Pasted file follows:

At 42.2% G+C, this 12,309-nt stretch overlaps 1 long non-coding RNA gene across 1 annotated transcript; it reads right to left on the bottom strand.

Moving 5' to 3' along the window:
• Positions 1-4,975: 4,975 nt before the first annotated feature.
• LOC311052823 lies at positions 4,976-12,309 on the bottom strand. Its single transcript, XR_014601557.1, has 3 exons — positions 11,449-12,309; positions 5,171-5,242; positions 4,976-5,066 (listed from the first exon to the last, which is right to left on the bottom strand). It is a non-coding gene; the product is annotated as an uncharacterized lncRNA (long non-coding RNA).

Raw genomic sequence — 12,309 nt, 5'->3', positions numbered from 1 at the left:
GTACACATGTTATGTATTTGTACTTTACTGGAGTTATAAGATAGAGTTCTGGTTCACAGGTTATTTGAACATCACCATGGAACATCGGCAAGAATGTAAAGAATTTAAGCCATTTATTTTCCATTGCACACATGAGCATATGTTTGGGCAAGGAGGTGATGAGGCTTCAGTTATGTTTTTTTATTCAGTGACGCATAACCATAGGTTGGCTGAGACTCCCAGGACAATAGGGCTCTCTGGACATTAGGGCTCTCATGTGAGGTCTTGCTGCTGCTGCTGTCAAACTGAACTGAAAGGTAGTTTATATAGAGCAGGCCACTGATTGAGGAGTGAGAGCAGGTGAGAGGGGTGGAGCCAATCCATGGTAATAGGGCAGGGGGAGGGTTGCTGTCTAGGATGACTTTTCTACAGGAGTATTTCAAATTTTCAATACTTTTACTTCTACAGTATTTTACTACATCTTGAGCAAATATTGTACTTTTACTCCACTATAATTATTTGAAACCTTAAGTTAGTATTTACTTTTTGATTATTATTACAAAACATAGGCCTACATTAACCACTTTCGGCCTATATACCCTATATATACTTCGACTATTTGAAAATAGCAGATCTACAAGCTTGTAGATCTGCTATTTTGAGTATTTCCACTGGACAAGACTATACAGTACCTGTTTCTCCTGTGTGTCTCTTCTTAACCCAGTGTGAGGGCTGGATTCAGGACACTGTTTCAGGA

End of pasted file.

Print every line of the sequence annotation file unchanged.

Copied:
At 42.2% G+C, this 12,309-nt stretch overlaps 1 long non-coding RNA gene across 1 annotated transcript; it reads right to left on the bottom strand.

Moving 5' to 3' along the window:
• Positions 1-4,975: 4,975 nt before the first annotated feature.
• LOC311052823 lies at positions 4,976-12,309 on the bottom strand. Its single transcript, XR_014601557.1, has 3 exons — positions 11,449-12,309; positions 5,171-5,242; positions 4,976-5,066 (listed from the first exon to the last, which is right to left on the bottom strand). It is a non-coding gene; the product is annotated as an uncharacterized lncRNA (long non-coding RNA).

Raw genomic sequence — 12,309 nt, 5'->3', positions numbered from 1 at the left:
GTACACATGTTATGTATTTGTACTTTACTGGAGTTATAAGATAGAGTTCTGGTTCACAGGTTATTTGAACATCACCATGGAACATCGGCAAGAATGTAAAGAATTTAAGCCATTTATTTTCCATTGCACACATGAGCATATGTTTGGGCAAGGAGGTGATGAGGCTTCAGTTATGTTTTTTTATTCAGTGACGCATAACCATAGGTTGGCTGAGACTCCCAGGACAATAGGGCTCTCTGGACATTAGGGCTCTCATGTGAGGTCTTGCTGCTGCTGCTGTCAAACTGAACTGAAAGGTAGTTTATATAGAGCAGGCCACTGATTGAGGAGTGAGAGCAGGTGAGAGGGGTGGAGCCAATCCATGGTAATAGGGCAGGGGGAGGGTTGCTGTCTAGGATGACTTTTCTACAGGAGTATTTCAAATTTTCAATACTTTTACTTCTACAGTATTTTACTACATCTTGAGCAAATATTGTACTTTTACTCCACTATAATTATTTGAAACCTTAAGTTAGTATTTACTTTTTGATTATTATTACAAAACATAGGCCTACATTAACCACTTTCGGCCTATATACCCTATATATACTTCGACTATTTGAAAATAGCAGATCTACAAGCTTGTAGATCTGCTATTTTGAGTATTTCCACTGGACAAGACTATACAGTACCTGTTTCTCCTGTGTGTCTCTTCTTAACCCAGTGTGAGGGCTGGATTCAGGACACTGTTTCAGGA